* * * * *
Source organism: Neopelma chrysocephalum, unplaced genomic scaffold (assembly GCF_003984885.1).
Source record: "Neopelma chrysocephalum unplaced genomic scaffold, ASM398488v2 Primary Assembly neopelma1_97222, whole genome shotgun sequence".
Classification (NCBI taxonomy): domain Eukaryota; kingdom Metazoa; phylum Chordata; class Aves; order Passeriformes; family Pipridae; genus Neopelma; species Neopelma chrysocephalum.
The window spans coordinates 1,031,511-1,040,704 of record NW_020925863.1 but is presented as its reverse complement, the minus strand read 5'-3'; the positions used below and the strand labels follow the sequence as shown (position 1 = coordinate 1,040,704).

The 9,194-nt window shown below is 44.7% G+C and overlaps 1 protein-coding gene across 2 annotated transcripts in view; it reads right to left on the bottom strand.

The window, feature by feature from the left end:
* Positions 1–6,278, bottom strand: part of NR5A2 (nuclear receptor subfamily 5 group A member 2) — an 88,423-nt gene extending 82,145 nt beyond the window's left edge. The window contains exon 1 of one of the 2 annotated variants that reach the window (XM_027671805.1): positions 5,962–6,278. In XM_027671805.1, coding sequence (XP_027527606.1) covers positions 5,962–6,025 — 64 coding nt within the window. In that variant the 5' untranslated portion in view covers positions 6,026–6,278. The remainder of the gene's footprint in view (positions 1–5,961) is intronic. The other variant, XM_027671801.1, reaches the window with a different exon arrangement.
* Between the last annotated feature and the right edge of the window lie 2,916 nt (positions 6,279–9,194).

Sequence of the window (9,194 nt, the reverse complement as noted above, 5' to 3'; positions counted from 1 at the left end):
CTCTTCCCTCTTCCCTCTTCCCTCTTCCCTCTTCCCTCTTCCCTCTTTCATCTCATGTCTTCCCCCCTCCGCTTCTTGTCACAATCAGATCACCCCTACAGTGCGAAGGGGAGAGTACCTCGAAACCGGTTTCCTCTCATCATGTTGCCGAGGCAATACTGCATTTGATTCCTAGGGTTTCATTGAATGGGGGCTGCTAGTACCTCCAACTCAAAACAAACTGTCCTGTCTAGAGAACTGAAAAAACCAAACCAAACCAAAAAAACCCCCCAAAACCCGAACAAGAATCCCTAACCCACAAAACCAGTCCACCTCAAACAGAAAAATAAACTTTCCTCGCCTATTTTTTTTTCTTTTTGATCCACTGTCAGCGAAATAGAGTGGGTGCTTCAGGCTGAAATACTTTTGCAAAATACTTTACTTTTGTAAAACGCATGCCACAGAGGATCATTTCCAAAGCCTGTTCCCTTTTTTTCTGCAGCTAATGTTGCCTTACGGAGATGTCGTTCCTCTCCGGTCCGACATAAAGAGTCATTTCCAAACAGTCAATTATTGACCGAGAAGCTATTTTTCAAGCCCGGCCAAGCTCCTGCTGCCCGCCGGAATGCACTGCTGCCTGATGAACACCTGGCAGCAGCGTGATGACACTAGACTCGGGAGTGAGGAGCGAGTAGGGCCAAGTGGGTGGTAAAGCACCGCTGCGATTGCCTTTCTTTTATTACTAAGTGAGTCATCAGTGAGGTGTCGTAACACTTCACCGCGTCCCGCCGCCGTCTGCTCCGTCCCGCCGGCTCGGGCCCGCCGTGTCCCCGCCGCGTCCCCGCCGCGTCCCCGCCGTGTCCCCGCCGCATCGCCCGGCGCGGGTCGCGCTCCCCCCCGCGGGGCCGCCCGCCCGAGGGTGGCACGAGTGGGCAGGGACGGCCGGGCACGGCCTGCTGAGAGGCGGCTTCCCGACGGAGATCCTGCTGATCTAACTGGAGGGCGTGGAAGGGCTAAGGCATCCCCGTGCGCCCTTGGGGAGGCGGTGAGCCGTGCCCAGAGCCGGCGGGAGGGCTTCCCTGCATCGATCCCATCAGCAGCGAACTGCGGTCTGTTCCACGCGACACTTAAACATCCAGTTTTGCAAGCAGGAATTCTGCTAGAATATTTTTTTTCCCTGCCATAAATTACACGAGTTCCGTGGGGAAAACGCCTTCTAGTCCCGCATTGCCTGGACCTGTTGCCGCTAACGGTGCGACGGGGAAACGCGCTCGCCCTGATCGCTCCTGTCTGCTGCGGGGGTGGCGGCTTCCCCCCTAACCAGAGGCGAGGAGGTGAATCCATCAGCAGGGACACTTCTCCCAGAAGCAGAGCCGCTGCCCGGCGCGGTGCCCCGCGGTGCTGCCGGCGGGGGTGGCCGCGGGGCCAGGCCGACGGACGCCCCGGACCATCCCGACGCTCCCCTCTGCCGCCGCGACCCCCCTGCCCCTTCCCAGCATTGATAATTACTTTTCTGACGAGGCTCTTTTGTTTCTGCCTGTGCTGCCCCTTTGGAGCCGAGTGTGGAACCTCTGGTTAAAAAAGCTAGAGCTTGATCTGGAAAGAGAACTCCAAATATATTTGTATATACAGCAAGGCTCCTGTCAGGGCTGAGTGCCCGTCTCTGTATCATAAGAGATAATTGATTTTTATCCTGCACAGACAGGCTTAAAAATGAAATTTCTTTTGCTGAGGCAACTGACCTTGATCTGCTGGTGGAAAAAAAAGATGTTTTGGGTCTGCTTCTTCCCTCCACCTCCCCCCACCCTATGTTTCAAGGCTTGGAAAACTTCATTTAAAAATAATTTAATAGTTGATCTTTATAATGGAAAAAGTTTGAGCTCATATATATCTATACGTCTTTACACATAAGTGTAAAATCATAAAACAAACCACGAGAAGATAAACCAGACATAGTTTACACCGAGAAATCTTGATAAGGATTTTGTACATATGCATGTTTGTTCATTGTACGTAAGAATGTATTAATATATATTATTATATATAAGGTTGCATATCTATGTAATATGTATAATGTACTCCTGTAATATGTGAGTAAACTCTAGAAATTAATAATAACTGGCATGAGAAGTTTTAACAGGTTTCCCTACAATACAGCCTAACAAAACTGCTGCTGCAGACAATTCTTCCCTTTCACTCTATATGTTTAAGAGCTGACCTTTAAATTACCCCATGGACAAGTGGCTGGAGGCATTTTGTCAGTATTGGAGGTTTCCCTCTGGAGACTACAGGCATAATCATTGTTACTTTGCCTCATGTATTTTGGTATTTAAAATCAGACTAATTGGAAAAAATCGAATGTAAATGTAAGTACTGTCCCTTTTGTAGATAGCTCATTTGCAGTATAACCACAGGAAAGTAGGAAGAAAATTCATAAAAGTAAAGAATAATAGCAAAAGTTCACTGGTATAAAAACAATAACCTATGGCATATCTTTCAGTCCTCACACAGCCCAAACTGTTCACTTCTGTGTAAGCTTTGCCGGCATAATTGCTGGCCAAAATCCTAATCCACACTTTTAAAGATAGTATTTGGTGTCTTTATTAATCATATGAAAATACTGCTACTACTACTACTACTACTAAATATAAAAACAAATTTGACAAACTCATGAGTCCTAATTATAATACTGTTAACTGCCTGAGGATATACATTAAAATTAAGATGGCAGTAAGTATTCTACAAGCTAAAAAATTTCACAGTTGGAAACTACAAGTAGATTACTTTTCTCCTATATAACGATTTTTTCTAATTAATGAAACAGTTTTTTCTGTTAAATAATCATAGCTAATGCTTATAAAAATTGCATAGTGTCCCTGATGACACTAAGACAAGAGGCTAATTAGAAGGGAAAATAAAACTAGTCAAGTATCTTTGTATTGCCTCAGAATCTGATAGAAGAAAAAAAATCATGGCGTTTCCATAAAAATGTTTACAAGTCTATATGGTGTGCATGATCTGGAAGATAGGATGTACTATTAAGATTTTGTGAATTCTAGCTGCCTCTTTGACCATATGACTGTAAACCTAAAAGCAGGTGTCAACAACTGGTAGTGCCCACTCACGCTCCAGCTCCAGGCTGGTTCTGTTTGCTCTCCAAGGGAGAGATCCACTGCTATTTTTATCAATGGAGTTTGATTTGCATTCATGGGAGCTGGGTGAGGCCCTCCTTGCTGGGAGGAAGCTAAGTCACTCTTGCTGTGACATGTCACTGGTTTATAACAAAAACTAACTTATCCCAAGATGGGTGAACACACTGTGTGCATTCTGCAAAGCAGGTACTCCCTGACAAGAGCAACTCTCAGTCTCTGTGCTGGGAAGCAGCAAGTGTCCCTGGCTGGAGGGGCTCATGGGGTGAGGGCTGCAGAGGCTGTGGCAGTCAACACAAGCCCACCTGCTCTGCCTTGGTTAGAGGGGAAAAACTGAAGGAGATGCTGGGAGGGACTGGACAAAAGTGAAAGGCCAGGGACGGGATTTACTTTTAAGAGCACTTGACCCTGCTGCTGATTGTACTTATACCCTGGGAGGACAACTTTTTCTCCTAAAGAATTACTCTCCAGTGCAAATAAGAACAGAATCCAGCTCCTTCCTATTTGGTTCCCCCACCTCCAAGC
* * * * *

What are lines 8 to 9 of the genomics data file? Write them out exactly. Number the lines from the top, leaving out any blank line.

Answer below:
* Between the last annotated feature and the right edge of the window lie 2,916 nt (positions 6,279–9,194).

Sequence of the window (9,194 nt, the reverse complement as noted above, 5' to 3'; positions counted from 1 at the left end):